D – Ditch the competition. Divorced or separated parents often have a sense of guilt and attempt to out-do the other parent during the holidays by buying extravagant gifts for their children. This so-called competition between the parents can get rather ugly and ultimately have a negative impact on the children. Children appreciate your time and attention more than “stuff” and you ultimately want what is best for your children so do not try to be the “better” parent; you are wonderful and your children love you just as you are. Do not lose sight of what really matters.

A – Alter your mentality. This can be challenging but try to alter your mentality and cooperate with your ex. Be flexible, realistic and grateful. Try to avoid focusing on what once was or what you have lost; doing so will only leave you with a sense of sadness and deprivation. Rather, focus on all that you have to be grateful for and your action plan to achieve good, new things. If that is your focus, you will find that positive opportunities and people will present themselves. Be grateful for your children, your support system of friends and family and an opportunity to start over. Ultimately, if your children see you happy they will be happy.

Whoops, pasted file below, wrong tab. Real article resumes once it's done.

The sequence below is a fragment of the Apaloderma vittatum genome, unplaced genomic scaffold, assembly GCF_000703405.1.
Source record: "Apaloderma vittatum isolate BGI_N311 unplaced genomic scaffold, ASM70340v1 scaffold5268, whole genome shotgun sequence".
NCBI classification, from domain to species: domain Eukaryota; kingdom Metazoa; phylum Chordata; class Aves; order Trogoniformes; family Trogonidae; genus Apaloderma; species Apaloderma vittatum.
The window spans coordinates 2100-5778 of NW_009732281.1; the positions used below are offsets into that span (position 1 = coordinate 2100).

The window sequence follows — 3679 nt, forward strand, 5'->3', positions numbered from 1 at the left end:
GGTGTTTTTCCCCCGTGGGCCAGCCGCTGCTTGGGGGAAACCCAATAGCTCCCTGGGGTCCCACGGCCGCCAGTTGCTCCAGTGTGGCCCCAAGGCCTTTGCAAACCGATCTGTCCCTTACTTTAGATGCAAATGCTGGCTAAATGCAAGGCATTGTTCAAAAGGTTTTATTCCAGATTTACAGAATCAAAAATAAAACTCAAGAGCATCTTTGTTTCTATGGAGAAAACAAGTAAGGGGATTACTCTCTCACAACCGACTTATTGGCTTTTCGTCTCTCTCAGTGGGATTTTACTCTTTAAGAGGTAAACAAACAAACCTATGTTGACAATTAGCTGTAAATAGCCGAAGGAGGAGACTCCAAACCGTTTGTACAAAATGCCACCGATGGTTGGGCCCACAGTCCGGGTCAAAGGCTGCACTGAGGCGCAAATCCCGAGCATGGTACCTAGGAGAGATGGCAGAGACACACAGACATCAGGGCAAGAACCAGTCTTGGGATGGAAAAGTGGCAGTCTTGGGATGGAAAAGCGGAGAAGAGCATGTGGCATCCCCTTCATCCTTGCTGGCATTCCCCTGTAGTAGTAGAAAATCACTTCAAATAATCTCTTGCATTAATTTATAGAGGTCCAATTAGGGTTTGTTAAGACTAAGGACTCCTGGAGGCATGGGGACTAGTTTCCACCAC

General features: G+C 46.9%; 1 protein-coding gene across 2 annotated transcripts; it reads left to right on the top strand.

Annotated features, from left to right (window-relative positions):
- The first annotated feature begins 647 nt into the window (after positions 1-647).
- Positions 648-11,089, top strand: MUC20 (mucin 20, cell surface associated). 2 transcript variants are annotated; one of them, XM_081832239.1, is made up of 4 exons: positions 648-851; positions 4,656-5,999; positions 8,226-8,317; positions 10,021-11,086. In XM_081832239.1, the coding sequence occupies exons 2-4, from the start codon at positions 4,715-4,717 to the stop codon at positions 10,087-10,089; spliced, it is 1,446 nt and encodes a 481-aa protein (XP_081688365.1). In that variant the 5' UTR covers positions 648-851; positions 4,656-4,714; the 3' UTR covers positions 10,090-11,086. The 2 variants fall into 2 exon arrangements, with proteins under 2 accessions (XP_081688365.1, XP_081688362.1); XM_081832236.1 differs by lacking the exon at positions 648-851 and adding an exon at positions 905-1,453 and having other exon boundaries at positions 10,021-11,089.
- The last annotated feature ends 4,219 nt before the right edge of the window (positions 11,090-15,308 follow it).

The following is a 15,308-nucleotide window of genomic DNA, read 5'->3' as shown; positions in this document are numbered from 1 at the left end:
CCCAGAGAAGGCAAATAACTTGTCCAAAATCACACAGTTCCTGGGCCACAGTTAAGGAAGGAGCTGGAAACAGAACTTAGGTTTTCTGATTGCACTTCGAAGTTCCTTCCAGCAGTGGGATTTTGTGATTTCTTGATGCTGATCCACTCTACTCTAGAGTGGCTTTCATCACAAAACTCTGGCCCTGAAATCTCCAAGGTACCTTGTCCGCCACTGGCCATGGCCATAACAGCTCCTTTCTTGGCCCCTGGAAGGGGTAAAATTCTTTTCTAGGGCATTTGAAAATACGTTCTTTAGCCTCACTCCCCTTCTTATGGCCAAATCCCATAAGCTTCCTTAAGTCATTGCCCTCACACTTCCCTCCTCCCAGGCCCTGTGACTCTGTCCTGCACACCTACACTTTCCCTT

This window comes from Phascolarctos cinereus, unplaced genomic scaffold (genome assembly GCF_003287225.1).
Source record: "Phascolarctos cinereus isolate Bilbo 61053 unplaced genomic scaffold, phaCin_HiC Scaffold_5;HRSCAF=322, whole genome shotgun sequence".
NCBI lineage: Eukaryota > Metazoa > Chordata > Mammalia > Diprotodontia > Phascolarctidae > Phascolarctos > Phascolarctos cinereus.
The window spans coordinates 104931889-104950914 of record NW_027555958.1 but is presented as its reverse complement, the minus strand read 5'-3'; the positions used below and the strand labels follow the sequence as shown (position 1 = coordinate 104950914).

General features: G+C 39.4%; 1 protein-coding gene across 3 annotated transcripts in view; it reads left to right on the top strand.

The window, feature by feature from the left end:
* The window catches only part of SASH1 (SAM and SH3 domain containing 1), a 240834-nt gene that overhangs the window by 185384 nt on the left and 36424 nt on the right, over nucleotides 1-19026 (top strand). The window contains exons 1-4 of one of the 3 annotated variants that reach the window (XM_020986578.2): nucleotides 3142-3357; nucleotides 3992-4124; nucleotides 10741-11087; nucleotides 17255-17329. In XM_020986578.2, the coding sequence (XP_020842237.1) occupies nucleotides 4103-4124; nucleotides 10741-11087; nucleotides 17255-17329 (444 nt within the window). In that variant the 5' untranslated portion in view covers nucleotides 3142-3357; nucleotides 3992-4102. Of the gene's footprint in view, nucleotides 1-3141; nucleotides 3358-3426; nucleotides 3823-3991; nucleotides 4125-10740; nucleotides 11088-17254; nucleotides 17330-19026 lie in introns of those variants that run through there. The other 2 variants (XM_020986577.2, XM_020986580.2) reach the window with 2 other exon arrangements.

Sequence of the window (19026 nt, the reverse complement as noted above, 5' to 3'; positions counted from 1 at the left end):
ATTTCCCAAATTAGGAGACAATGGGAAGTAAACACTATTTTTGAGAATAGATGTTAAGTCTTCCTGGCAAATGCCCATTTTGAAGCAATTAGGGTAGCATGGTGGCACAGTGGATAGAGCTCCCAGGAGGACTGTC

Y – Your health matters. An impending divorce may very well cause high levels of stress and during the holidays that often only intensifies. It is important to remember to take care of yourself physically and mentally. Get enough sleep, exercise, eat healthy (of course a few of your favorite holiday treats is okay), and get enough support and interactions with the people you care about. Drowning in your sorrows by drinking too much alcohol or overeating/overindulging will inevitably only cause more problems. Create ways to take breaks, whether it is watching your favorite holiday movie, or going for a walk. Be mindful of self-care and preserve your personal wellness. An added benefit? Your children will observe you taking care of yourself and will likely be inspired to do the same.

If you implement these HOLIDAY tips during your divorce or separation you will find it helps reduce the stress and ultimately will help your children cope with a new family dynamic. Wishing each of you a happier and healthier holiday season.

About the Author:

Kristyn Recchia is an associate attorney in Dickinson Wright’s Troy office. Her broad range of services include divorce, complex property settlements, parenting time and grand-parenting time, child and spousal support, business valuation issues, prenuptial and postnuptial agreements, change of domicile, custody, personal protection orders, Friend of the Court matters, enforcement and post-judgment matters. She can be reached at 248-205-3240 or and you can visit her bio, here.